At one point in history, Coney Island was an actual island, separated from the rest of Brooklyn by Coney Island Creek.
That changed in the 50s and 60s, when the waterway was filled with debris from the construction of the Verrazano Bridge and stopped up by the Shore Parkway. Today, Coney Island Creek dead-ends mid-peninsula at Shell Road, but the creek is anything but lifeless.
In his November Camera Obscura column over at Curbed, Nathan Kensinger explored this unique waterway, which has evolved over the years from a raw-sewage pit known to locals as Stink Creek and Perfume Bay into “one of the most beautiful spots in New York,” thanks to a range of recovery and restoration efforts.
Like any body of water in the New York area, Coney Island Creek is decidedly mixed-use: Kensinger describes a waterway that is simultaneously used for recreation, sustenance, religious ceremony, and, increasingly, shelter for the homeless.
“Educational, spiritual, environmental, cultural—there’s a lot going on there,” said Charles Denson, the director of the Coney Island History Project.
But the future of Coney Island Creek is now in limbo. During Hurricane Sandy, the creek was the main source of inundation into surrounding neighborhoods; to reduce damage from future storms, the City has proposed creating a tidal barrier and wetlands at the mouth of the creek.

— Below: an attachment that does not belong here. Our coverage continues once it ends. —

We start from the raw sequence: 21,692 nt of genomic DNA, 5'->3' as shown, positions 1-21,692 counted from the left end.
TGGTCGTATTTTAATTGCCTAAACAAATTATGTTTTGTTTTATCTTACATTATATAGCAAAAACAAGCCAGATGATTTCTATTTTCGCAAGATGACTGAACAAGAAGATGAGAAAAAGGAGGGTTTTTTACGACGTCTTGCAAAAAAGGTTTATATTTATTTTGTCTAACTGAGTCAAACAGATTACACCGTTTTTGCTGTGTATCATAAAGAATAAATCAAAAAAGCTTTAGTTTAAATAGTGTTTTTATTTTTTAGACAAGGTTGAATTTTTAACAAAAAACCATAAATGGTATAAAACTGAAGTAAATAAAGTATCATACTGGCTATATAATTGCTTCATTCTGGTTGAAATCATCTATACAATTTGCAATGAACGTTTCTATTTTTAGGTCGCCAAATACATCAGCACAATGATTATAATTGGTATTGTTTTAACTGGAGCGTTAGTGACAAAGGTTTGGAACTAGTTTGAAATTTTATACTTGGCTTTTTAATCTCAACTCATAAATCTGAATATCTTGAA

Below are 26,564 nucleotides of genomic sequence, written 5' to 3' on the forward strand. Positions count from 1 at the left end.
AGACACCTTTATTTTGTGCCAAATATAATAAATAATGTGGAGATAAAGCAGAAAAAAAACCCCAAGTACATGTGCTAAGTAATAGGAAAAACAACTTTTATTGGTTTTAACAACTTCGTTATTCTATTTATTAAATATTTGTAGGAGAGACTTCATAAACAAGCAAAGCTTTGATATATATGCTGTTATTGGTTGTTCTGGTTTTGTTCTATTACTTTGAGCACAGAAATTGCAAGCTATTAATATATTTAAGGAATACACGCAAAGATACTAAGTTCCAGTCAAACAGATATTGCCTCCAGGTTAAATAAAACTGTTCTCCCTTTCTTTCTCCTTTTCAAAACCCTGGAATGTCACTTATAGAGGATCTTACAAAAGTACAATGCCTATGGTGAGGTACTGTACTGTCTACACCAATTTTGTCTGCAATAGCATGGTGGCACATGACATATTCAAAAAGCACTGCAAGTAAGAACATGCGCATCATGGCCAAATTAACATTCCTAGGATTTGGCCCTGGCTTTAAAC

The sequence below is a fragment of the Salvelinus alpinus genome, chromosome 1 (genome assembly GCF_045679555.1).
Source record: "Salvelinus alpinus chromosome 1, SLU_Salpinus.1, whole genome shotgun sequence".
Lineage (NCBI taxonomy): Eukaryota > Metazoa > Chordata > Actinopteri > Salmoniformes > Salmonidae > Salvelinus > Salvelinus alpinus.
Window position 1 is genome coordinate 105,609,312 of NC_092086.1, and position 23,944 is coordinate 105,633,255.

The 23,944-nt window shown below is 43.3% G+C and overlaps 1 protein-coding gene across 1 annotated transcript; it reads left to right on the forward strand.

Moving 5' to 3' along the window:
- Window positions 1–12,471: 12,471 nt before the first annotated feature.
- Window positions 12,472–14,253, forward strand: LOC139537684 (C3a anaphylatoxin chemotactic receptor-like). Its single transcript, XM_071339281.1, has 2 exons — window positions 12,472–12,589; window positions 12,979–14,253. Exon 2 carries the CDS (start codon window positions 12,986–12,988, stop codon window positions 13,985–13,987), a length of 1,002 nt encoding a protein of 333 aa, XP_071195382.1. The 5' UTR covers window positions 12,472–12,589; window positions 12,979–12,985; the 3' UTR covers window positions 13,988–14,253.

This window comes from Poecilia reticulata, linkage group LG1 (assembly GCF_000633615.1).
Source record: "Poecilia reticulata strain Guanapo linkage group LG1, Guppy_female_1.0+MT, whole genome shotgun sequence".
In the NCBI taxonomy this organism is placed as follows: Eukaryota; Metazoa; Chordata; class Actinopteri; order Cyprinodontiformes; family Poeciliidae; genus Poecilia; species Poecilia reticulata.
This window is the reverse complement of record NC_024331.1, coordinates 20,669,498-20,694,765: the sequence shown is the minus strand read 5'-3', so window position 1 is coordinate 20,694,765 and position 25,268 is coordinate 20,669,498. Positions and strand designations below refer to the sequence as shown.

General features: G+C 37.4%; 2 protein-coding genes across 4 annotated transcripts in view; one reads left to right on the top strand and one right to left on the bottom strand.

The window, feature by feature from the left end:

And, as always, the specter of development looms. Kensinger writes:
At the end of the creek, where public waterfront access is severely limited, several new construction projects are being planned on large swaths of open land along the shoreline. These include a storage warehouse that is replacing the former headquarters of the Brooklyn Union Gas Company, and recently announced plans to sell the development rights for a 17-acre remediated National Grid brownfield.
Read more at Curbed: Coney Island’s Untamed Creek, Caught Between Past & Future.